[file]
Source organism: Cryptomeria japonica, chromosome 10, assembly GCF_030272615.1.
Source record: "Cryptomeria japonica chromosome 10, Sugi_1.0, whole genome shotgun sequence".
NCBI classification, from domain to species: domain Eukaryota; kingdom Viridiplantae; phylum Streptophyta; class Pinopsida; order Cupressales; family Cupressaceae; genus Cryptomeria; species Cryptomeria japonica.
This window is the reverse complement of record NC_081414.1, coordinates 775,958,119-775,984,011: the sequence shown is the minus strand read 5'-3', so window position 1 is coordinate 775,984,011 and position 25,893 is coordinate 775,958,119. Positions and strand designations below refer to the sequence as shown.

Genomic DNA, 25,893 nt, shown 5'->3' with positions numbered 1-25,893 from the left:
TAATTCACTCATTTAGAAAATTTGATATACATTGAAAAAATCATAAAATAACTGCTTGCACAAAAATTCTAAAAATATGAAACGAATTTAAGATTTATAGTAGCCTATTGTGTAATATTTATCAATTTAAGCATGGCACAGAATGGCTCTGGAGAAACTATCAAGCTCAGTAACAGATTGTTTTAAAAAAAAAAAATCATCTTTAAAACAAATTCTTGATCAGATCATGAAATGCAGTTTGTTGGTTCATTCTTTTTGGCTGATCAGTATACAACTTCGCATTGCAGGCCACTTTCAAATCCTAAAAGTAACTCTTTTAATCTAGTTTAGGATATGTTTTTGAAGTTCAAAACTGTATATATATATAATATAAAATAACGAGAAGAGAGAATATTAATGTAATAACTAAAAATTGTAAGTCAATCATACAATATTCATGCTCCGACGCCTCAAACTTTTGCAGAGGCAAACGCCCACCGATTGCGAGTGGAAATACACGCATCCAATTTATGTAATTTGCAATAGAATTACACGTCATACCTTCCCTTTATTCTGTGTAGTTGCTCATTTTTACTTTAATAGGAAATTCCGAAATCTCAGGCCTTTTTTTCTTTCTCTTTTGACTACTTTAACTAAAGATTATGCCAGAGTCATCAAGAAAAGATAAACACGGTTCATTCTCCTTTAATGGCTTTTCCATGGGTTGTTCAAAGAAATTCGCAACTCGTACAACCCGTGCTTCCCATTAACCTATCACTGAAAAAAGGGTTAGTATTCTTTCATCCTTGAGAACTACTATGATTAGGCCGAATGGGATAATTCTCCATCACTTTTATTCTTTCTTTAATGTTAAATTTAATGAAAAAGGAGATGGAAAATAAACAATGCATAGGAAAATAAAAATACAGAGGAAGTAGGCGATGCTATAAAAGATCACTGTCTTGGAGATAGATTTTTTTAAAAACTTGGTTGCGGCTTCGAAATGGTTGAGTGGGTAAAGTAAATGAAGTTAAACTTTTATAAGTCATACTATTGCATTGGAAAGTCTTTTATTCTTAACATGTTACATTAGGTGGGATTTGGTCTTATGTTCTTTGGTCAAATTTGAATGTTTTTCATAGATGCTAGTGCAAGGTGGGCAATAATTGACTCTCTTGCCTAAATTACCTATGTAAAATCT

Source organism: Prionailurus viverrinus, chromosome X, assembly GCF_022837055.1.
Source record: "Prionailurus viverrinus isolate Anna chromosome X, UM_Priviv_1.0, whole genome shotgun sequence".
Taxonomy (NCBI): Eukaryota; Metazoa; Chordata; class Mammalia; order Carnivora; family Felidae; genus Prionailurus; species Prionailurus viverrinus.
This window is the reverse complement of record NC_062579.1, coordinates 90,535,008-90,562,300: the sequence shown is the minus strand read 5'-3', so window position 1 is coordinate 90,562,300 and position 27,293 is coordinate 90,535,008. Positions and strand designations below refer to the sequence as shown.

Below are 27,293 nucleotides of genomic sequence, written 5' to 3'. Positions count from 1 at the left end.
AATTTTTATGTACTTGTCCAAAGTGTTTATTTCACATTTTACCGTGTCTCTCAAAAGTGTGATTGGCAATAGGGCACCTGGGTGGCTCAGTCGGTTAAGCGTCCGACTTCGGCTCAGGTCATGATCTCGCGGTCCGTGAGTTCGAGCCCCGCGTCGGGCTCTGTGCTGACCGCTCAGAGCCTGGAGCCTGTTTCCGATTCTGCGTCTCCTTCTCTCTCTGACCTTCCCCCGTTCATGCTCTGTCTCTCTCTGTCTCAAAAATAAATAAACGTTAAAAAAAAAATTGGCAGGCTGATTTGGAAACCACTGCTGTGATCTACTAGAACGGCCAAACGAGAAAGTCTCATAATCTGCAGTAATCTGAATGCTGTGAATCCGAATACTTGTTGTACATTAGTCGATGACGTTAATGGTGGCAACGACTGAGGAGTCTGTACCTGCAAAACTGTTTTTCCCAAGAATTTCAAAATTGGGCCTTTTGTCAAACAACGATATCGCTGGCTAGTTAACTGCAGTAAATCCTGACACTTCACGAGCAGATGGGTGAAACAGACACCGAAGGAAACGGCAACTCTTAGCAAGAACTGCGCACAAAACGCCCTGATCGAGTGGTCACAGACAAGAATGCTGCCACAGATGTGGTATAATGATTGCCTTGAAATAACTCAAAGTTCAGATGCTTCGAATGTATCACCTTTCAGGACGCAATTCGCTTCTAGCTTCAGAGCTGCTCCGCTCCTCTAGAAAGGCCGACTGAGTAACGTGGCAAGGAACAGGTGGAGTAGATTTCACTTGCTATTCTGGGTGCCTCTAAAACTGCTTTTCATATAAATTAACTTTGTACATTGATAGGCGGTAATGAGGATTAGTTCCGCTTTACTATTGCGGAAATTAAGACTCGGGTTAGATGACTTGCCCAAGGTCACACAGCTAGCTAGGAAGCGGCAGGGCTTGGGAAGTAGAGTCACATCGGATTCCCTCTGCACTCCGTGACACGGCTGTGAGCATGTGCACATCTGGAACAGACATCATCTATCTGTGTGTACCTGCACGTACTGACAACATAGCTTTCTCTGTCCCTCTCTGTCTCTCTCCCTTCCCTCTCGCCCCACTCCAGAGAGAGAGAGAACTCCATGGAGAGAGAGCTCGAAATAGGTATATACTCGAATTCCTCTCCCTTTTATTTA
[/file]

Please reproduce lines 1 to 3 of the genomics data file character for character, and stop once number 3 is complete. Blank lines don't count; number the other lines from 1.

Source organism: Cryptomeria japonica, chromosome 10, assembly GCF_030272615.1.
Source record: "Cryptomeria japonica chromosome 10, Sugi_1.0, whole genome shotgun sequence".
NCBI classification, from domain to species: domain Eukaryota; kingdom Viridiplantae; phylum Streptophyta; class Pinopsida; order Cupressales; family Cupressaceae; genus Cryptomeria; species Cryptomeria japonica.